PHILADELPHIA -- The Philadelphia Phillies run a regular between-innings feature on the Citizens Bank Park scoreboard in which players respond to a question of the day. In one recent query, Phillies fans were asked, "Which player on the team do you think would make the best president?" Pitcher Cliff Lee garnered a few votes for his persuasiveness, but most of the support went to Cole Hamels for his good looks, great hair, intelligence and flair for articulation.
The biggest thing standing between Hamels and a political career is his penchant for honesty, no matter where it leads. Hamels is never going to pander -- on taxes, immigration or precisely where he intended to put that 93-mph fastball to Bryce Harper the night of May 6 at Nationals Park in Washington.
Hamels recently received a five-game suspension for flexing his "old school" chops and drilling the rookie in the back, and then admitting his intent with reporters. So it was only natural that there would be some residual buzz when the two players faced each other Wednesday in Philadelphia.
But just as Kevin Youkilis and Bobby Valentine seemed to work through their differences and Ozzie Guillen turned down the heat in his clash with Cuban fans in Miami, this perceived "feud" has run its course. It had the shelf life of the mysterious Icy-Hot that infiltrated Stephen Strasburg's jockstrap during a recent start for the Washington Nationals.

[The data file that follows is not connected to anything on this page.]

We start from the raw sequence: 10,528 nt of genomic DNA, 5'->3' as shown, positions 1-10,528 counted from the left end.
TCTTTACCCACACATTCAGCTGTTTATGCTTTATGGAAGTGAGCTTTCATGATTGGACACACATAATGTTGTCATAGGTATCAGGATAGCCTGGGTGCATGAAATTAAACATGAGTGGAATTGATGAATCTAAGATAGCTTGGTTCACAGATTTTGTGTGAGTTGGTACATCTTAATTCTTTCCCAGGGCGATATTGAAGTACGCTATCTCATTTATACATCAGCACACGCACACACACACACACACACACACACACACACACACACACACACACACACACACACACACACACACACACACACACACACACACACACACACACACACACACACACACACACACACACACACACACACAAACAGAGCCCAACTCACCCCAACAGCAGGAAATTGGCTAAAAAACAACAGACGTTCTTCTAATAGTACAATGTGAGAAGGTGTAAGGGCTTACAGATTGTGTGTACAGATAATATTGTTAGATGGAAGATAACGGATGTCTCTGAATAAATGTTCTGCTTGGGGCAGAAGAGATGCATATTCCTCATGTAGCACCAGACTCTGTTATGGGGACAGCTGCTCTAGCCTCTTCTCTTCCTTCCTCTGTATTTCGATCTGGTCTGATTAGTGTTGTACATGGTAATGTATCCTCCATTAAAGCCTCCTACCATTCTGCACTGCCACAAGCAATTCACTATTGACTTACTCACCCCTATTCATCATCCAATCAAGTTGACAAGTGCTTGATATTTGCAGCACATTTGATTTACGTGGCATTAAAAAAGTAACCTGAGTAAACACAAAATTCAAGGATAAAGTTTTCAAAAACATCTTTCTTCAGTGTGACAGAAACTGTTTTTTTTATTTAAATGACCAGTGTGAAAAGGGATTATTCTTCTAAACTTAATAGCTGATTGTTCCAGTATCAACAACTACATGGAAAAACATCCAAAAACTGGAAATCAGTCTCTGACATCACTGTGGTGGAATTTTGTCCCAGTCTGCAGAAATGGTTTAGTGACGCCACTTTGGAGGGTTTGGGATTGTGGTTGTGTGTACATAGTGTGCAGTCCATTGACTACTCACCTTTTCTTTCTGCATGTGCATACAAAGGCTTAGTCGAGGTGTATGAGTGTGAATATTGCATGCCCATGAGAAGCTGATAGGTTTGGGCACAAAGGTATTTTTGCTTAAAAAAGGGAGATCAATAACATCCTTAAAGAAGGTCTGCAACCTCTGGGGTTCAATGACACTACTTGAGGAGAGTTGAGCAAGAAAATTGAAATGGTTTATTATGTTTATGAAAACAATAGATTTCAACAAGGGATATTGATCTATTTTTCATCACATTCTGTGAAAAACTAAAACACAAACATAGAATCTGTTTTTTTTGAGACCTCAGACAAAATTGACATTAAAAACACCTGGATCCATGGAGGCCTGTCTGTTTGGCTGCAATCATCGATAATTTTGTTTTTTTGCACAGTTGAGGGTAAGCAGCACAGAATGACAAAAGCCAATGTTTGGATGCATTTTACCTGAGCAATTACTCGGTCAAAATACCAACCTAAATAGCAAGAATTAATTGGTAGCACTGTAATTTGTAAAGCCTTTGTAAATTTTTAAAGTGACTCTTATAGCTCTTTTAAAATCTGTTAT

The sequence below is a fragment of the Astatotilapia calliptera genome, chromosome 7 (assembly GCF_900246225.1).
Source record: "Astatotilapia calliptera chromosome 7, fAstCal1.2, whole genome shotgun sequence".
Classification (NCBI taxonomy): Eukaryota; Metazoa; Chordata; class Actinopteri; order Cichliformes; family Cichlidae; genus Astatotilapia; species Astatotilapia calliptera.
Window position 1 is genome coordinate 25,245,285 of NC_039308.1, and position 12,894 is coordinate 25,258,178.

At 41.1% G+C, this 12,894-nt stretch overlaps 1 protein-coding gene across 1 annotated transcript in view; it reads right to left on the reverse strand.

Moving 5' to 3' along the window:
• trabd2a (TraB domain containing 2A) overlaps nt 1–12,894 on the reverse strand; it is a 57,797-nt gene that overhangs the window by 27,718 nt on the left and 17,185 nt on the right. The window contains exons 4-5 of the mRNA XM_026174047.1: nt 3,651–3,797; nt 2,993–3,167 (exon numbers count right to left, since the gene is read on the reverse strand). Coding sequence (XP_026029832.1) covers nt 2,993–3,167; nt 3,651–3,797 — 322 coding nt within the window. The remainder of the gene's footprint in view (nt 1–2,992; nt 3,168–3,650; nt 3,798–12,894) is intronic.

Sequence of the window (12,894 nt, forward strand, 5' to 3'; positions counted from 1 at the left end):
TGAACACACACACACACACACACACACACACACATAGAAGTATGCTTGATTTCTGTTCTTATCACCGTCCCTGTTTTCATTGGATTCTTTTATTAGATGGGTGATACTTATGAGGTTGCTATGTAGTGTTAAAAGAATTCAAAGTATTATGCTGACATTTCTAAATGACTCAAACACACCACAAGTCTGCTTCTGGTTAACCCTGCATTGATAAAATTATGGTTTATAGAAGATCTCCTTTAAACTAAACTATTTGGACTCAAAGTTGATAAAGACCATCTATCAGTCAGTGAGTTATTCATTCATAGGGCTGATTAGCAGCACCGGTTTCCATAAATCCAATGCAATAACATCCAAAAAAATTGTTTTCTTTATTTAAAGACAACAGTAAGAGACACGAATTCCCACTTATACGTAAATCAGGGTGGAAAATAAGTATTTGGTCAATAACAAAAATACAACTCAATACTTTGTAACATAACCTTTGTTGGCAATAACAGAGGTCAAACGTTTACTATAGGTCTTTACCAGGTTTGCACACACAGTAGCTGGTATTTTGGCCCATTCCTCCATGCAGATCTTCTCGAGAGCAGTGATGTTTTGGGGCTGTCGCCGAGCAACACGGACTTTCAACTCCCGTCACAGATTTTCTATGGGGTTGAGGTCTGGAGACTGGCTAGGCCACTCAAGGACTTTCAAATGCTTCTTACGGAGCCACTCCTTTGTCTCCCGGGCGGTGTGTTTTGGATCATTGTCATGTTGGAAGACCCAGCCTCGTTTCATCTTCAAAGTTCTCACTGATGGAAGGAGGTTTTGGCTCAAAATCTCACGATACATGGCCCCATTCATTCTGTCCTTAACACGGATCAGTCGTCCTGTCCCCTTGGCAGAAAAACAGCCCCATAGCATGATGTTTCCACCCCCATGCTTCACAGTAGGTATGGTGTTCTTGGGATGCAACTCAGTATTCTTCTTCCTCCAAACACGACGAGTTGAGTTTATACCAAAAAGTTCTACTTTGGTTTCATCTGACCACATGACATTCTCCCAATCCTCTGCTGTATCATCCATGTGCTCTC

Chapter 2 proved to be a showcase for Hamels, his concentration and his all-around repertoire. He threw 114 pitches over eight shutout innings to lead the Phillies to a 4-1 victory in the finale of a three-game series. The win allowed the Phillies to avoid a sweep, and snapped a six-game losing streak against Washington at Citizens Bank Park. It also marked only Philadelphia's fourth win in the teams' past 17 meetings.
Hamels came off looking peevish for the Harper incident, but he had backed it up with eight sterling innings in a 9-3 Philadelphia victory. He also took a Jordan Zimmermann fastball off the shin during a subsequent bunt attempt, because he didn't have the luxury of hiding behind the designated hitter rule. That didn't prevent Nationals GM Mike Rizzo from going on a lengthy rant, during which he referred to Hamels as "fake tough" and "gutless."
But the passage of time convinced both managers to predict that it would be baseball-as-usual in the rematch. Phillies manager Charlie Manuel said he thought the teams were starting from square one, and Washington's Davey Johnson pronounced it a "dead issue."
"As far as I'm concerned, it was just an off-the-cuff remark from a left-handed pitcher," Johnson said. "Lefties have a tendency to be a little different."